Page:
Background and Rationale: Following SCI, approximately 53% of people develop neuropathic pain (NP). Irish SCI data identifies high pain intensity and pain interference levels with NP and significantly poorer quality of life (QoL) than other pain phenotypes. Individuals can describe NP as more debilitating than the other consequences of SCI, as their most persistent health issue and adequate pain relief as an unmet need. International data identify the proportional burden of NP following SCI as significant. Ninety-four percent of individuals are prescribed >1 medication, the mean number of physician office visits in a 6-month period due to SCI NP is reported as 2 and the total annualised cost of NP per subject in the United States (US) is reported as $26,270 (direct $8,636, indirect $17,634). The presence of pain is further associated with lower return to work rates following injury, and more than a third of individuals with SCI in employment report frequent pain interference with their work . Pain interference with function, health status and work are noted to be significantly worse in individuals with more severe NP, where overall work impairment is reported at 38%. NP after SCI is multi-faceted and heterogenous, making isolation of specific mechanisms more challenging. Mechanisms hypothesised for NP after SCI include neuronal hyperexcitability (central and peripheral sensitisation) and corticothalamic maladaptive neuroplasticity. Additionally, NP symptom severity post SCI has been reported to be associated with a combination of residual spinothalamic tract (STT) function below the level of injury and with catastrophising pain coping mechanisms. The mechanistic effects of sensorimotor stimulation on NP stem from Phantom Limb Pain research (PLP) with significant reversal of cortical dysfunction in the primary somatosensory cortex of individuals with PLP evident. Similar maladaptive cortical reorganisation is hypothesised to be associated with NP in SCI. This is further supported by data garnered from electroencephalography (EEG) studies showing that changes in oscillatory brain activity known as thalamo-cortical dysrhythmia, are associated with the presence of NP. NP in SCI is associated with an EEG power signal increase in the theta band and possibly high beta band but a decrease in the high-alpha-low-beta band. In addition, NP in SCI is associated with decreased reactivity of alpha band power signals in response to eye opening. Thus it has applications as a biomarker for current NP and as a predictor of development of future NP. The mainstay of NP treatment after SCI is pharmacotherapy with anticonvulsants and antidepressants to reduce pain intensity. Pregabalin/gabapentin, duloxetine, amitriptyline and/or opioids are the first- and second-line treatments recommended, although severe pain remains refractory to these treatments in 2⁄3 of sufferers. Survey data report high use of non-steroidal anti-inflammatories and paracetamol. Significant side-effects of medications are reported. SCI patients are particularly prone to central nervous system related side effects which are often intolerable. These, together with fear of medication dependency, result in poor adherence to pharmacological regimens leading to a call for non-pharmacological treatment options for people with NP after SCI. Virtual reality (immersive virtual walking virtual illusion/imagined walking) has shown promise for reducing NP intensity and interference after SCI. Virtual illusion interventions show evidence of direct and corrective stimulation to the reorganised sensorimotor areas in SCI patients with NP, supporting the theory that NP mechanisms are reversible. However, actual sensorimotor intervention studies are inconclusive in SCI at this point with limited focus on walking despite compelling preclinical studies showing prevention and/or reversal of SCI neuropathic pain. Notably in animal studies, other exercise paradigms including swimming and stance training had only transient or no effects on SCI-induced NP suggesting that the rhythmic stimulation of proprioceptive and mechanosensory afferents together with weight bearing experienced in walking might be necessary to reduce NP. The exoskeleton intervention itself is not new within the neurorehabilitation space for SCI. However, no RCTs to date have specifically recruited participants with moderate-to-severe NP in order to assess its mechanistic effects on NP. The ExSCIP randomised feasibility trial addresses this current knowledge gap, examining exoskeleton-based walking 3 times per week, as a mechanistic-based intervention for NP after SCI. It will test the feasibility and acceptability of an exoskeleton, and whether it demonstrates positive signals in reduction of NP intensity and interference levels to warrant onward progression to a definitive trial. Aims and Objectives: The overall aim of this study is to examine the feasibility and acceptability of an exoskeleton, mechanistic-targeted, walking intervention for NP in people with SCI. The primary objectives for the study are: Implement an exoskeleton training programme for people with below level NP > 6 months after a traumatic SCI. Pilot and assess the impact of an exoskeleton-based walking intervention in NP > 6 months after SCI, examining feasibility outcomes and short and long-term (6 months) changes in pain intensity and pain interference. The ExSCIP study is a phase 2 randomised, single blinded, feasibility trial with the aim of examining progression criteria for a definitive trial. Progression criteria are based on consideration of the primary objectives around feasibility and the potential for effectiveness and implementation in clinical practice. Quantitative and qualitative process evaluation data will be analysed to consider the following continuation criteria. Successful uptake, recruitment, and retention. Successful implementation of the ExSCIP intervention. Process evaluation indicates that ExSCIP is acceptable to people with NP after SCI and to staff delivering the intervention. A positive effect on pain and pain interference outcomes are identified and are meaningful. Cost analysis indicates that the ExSCIP intervention might be cost effective. The intervention will be delivered in the Motion Analysis Laboratory at University College Dublin (UCD). Participant Screening: Stage 1: Phone Screening: NP will be screened for as a minimum criterion initially by phone. This phone screening will do the following: Confirm their SCI diagnosis (e.g. traumatic aetiology and >6 months post injury). Confirm they are on a stable medication regimen. Confirm they are exoskeleton naïve. Screen for the presence of NP using the Spinal Cord Injury Pain Instrument (SCIPI). Inquire into anthropometric details, e.g. the candidate's height and weight to give further indication relating to their potential suitability/compatibility with the exoskeleton. Once the phone screening has been completed, candidates deemed to be potentially suitable to participate in the trial will be booked in for an in-person assessment. Potential participants will be provided with a study information leaflet at this point and informed consent will be sought from participants to complete an in-person assessment. A 1 week grace period will be given to participants between provision of the study information leaflet and obtaining informed consent. Stage 2: In-Person Assessment: An in-person assessment to confirm participant suitability will be performed by an independent assessor. The assessment will entail the following steps: Confirmation of presence of moderate to severe below level NP: NP will be confirmed based on a neurological examination, a score of ≥4 on the Douleur Neuropathique 4 (DN4) and a comprehensive pain history. This will be supported by the use of the ISCIP Pain Classification. Moderate and severe NP as confirmed above will be described as pain ≥ 3 and ≥ 6 on the 0-10 Numerical Rating Scale (NRS) for NP (averaged over a week). Anthropometric and clinical assessment for compatibility for use of exoskeleton: - Participants will undergo an anthropometric assessment to ensure no height, weight, joint range of movement or muscle spasticity restrictions to exoskeleton use apply. Stage 3: Informed consent and data collection: Candidates who meet inclusion criteria will be provided with a study information leaflet (see Figure 2) and asked to provide written informed consent that they agree to participate in the study via a consent form. The independent assessor will then collect data at baseline for the outcome measures outlined: (Please refer to outcomes section for full details): Data/statistical analysis: Descriptive statistics and estimation using 95% CIs will be the main focus of the analysis. The number of participants recruited and retained, and information on missing or incomplete data from all outcome measures will be explored. Baseline demographics and outcome variables will be compared at all assessment times within groups. For categorical measures, frequencies and percentages will be presented and for continuous measures, the mean and standard deviation (SD) will be reported. For continuous measures which show evidence of some skew a median and interquartile range may also be presented or substituted for the mean and SD. Within group change scores and their 95% CI will be examined in relation to the MCID. Repeated measures ANOVAs will be used to compare between group differences of continuous variables across the three time points. Statistical significance will be determined α-priori at an alpha level of 0.05. For analysis of EEG data, this will be an exploratory analysis using a multilevel linear mixed model (LMM) approach to examine differences between the intervention groups over time in the EEG alpha, beta and theta band power. Repeated measures within participants will be modelled as a random effect. Fixed effects in the model, will include group assignment and time. The moderating effects of pain intensity and interference will also be evaluated. The LMM will study both main effects and interaction effects using the R package lme4 to fit the models. Models will be compared using Likelihood Ratio Tests (LRT) to assess the significance of effects. Statistical significance will be determined α-priori at an alpha level of 0.05. When all data is collected, data analysis will be conducted by a data processor blinded to group allocation. A full statistical analysis plan will be prepared prior to final analysis. Statistical analysis will be conducted using SPSS version 29 software and analysis will be conducted as intention to treat (ITT) and per protocol.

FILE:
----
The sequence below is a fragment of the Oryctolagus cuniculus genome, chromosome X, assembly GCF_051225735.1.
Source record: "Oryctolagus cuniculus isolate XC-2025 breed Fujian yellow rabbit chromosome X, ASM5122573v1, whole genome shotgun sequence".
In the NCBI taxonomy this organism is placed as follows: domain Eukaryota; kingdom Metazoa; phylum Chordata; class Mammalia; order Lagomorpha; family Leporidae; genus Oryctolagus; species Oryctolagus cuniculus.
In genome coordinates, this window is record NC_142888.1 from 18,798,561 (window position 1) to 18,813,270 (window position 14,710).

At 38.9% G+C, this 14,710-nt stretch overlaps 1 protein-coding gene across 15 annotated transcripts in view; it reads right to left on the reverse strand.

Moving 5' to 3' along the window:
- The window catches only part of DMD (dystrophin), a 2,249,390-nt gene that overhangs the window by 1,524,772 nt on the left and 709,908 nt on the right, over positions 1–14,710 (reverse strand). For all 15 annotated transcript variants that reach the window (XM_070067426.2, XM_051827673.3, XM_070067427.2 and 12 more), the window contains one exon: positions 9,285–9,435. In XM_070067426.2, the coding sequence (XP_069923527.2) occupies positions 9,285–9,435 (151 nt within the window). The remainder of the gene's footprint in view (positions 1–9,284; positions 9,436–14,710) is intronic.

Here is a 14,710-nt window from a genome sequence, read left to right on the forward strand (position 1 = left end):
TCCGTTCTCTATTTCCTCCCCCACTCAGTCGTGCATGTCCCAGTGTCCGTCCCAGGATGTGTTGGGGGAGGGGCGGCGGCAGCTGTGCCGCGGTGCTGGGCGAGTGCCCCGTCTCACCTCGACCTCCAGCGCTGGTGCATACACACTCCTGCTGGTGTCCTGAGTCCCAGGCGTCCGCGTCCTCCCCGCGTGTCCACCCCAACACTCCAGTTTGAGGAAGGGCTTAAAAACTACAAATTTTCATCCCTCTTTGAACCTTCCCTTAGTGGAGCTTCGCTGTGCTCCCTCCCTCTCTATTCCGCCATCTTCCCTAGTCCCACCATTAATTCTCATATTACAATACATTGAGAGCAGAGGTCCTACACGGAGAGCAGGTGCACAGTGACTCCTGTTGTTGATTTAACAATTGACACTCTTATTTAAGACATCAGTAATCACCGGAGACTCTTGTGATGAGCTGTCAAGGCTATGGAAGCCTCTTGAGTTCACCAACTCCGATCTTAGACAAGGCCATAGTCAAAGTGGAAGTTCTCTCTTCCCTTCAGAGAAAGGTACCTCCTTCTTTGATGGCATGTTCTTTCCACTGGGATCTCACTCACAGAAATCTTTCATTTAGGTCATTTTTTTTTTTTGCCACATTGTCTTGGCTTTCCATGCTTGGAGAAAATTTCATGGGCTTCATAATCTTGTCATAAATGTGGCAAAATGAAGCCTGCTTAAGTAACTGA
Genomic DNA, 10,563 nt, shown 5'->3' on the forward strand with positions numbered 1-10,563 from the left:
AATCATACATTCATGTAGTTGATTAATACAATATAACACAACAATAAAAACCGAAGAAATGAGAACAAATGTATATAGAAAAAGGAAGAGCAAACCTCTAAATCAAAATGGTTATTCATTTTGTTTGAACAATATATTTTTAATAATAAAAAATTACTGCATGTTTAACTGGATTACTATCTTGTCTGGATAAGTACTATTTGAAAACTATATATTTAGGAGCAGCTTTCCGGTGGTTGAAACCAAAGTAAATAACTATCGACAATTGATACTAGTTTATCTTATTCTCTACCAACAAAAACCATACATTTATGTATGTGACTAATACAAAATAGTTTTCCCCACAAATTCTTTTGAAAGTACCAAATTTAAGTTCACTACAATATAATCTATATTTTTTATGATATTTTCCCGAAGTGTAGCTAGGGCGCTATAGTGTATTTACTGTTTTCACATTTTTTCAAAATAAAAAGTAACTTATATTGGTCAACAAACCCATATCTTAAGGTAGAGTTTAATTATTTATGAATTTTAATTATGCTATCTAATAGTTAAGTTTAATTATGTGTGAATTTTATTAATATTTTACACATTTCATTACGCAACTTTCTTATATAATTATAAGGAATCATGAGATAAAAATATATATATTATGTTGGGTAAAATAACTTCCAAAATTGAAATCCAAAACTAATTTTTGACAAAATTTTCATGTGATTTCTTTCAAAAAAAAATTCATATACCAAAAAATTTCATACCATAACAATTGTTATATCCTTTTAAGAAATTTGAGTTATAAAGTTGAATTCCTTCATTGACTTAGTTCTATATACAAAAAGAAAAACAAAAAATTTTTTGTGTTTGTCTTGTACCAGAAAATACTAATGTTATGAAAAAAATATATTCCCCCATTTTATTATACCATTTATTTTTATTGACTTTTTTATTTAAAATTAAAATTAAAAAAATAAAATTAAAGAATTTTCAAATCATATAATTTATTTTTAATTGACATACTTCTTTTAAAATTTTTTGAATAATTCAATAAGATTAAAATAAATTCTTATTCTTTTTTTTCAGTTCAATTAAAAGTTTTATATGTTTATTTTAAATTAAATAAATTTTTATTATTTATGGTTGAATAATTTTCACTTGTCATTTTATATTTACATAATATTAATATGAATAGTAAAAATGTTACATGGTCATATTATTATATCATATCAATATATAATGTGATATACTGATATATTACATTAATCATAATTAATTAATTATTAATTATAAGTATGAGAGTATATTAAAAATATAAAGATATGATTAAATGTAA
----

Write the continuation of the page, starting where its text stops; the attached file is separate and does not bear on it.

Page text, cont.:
Potential benefits

    Main benefits

    Pain

    Additional benefits

    General health

    Good to know: Potential benefits are defined as outcomes that are being measured during and/or after the trial.

    Wings for Life supports SCITrialsFinder

    Wings for Life has proudly initiated, led and funded the new version of the SCI Trials Finder website. Wings for Life aims to find a cure for spinal cord injuries. The not-for-profit foundation funds world-class scientific research and clinical trials around the globe.

    Learn more

    • Trial recruitment status
    • Recruiting soon
    • Trial start date
    • 1 Sep 2024
    • Organisation
    • University College Dublin
    • Trial recruitment status
    • Recruiting soon
    • Trial start date
    • 1 Sep 2024
    • Organisation
    • University College Dublin

    Wings for Life supports SCITrialsFinder

    Wings for Life has proudly initiated, led and funded the new version of the SCI Trials Finder website. Wings for Life aims to find a cure for spinal cord injuries. The not-for-profit foundation funds world-class scientific research and clinical trials around the globe.

    Learn more